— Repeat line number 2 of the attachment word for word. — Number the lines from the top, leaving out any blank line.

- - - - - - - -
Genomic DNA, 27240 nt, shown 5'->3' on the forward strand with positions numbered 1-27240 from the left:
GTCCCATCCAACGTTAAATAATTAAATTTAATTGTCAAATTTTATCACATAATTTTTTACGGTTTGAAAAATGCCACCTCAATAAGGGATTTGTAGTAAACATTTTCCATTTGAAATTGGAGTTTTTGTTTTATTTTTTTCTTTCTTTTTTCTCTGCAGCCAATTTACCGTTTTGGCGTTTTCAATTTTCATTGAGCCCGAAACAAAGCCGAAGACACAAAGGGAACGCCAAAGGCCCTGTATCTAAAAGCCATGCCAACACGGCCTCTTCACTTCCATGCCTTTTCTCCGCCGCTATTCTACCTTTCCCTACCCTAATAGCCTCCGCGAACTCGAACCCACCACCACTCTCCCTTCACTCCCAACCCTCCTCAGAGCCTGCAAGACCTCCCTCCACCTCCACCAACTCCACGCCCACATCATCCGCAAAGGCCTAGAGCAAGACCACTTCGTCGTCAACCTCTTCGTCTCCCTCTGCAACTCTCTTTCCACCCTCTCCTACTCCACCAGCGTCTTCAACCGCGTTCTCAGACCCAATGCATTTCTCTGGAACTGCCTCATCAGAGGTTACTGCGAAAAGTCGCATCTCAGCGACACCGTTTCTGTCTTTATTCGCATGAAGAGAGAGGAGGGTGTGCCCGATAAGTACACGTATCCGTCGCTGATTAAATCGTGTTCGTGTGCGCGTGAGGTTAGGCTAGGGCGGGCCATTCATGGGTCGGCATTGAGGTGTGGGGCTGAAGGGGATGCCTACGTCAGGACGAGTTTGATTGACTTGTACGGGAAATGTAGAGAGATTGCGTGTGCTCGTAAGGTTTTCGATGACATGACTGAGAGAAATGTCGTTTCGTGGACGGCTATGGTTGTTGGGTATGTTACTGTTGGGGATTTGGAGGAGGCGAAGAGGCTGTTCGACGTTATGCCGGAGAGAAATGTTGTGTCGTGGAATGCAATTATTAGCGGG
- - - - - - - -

GTCCCATCCAACGTTAAATAATTAAATTTAATTGTCAAATTTTATCACATAATTTTTTACGGTTTGAAAAATGCCACCTCAATAAGGGATTTGTAGTAAACATTTTCCATTTGAAATTGGAGTTTTTGTTTTATTTTTTTCTTTCTTTTTTCTCTGCAGCCAATTTACCGTTTTGGCGTTTTCAATTTTCATTGAGCCCGAAACAAAGCCGAAGACACAAAGGGAACGCCAAAGGCCCTGTATCTAAAAGCCATGCCAACACGGCCTCTTCACTTCCATGCCTTTTCTCCGCCGCTATTCTACCTTTCCCTACCCTAATAGCCTCCGCGAACTCGAACCCACCACCACTCTCCCTTCACTCCCAACCCTCCTCAGAGCCTGCAAGACCTCCCTCCACCTCCACCAACTCCACGCCCACATCATCCGCAAAGGCCTAGAGCAAGACCACTTCGTCGTCAACCTCTTCGTCTCCCTCTGCAACTCTCTTTCCACCCTCTCCTACTCCACCAGCGTCTTCAACCGCGTTCTCAGACCCAATGCATTTCTCTGGAACTGCCTCATCAGAGGTTACTGCGAAAAGTCGCATCTCAGCGACACCGTTTCTGTCTTTATTCGCATGAAGAGAGAGGAGGGTGTGCCCGATAAGTACACGTATCCGTCGCTGATTAAATCGTGTTCGTGTGCGCGTGAGGTTAGGCTAGGGCGGGCCATTCATGGGTCGGCATTGAGGTGTGGGGCTGAAGGGGATGCCTACGTCAGGACGAGTTTGATTGACTTGTACGGGAAATGTAGAGAGATTGCGTGTGCTCGTAAGGTTTTCGATGACATGACTGAGAGAAATGTCGTTTCGTGGACGGCTATGGTTGTTGGGTATGTTACTGTTGGGGATTTGGAGGAGGCGAAGAGGCTGTTCGACGTTATGCCGGAGAGAAATGTTGTGTCGTGGAATGCAATTATTAGCGGG